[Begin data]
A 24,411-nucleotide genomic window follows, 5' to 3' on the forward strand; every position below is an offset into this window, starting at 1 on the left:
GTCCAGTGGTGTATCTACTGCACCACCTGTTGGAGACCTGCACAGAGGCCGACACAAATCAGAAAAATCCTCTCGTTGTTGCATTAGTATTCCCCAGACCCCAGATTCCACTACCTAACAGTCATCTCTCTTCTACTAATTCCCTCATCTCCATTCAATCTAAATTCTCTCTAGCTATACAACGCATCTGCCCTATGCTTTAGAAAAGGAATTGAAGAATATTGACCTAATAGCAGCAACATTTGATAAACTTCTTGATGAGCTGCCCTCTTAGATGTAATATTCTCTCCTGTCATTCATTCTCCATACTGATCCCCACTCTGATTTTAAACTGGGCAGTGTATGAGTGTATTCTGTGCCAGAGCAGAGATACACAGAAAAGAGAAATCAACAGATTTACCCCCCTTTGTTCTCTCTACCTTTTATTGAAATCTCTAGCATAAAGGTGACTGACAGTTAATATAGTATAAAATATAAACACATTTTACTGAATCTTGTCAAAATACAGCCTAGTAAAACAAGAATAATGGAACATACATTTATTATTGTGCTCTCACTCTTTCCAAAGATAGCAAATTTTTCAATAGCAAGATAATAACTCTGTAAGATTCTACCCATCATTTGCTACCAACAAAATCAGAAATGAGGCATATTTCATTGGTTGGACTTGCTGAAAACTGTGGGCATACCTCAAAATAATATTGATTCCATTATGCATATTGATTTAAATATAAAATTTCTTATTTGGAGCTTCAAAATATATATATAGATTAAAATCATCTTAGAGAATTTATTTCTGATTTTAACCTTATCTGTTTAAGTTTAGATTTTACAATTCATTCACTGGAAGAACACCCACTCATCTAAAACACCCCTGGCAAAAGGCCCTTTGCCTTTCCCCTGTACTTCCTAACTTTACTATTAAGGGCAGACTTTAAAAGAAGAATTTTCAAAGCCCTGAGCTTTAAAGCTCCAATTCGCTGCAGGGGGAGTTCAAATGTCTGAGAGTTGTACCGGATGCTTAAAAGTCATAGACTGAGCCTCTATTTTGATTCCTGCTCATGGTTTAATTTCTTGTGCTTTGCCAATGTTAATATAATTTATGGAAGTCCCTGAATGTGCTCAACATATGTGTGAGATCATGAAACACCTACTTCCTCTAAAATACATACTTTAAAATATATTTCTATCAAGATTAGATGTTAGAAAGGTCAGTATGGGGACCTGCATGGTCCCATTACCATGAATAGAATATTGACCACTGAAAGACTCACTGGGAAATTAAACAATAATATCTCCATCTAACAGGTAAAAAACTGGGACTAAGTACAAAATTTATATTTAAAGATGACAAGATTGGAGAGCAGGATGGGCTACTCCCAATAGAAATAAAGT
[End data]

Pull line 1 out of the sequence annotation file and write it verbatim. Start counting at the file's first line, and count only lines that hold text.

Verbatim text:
A 24,411-nucleotide genomic window follows, 5' to 3' on the forward strand; every position below is an offset into this window, starting at 1 on the left: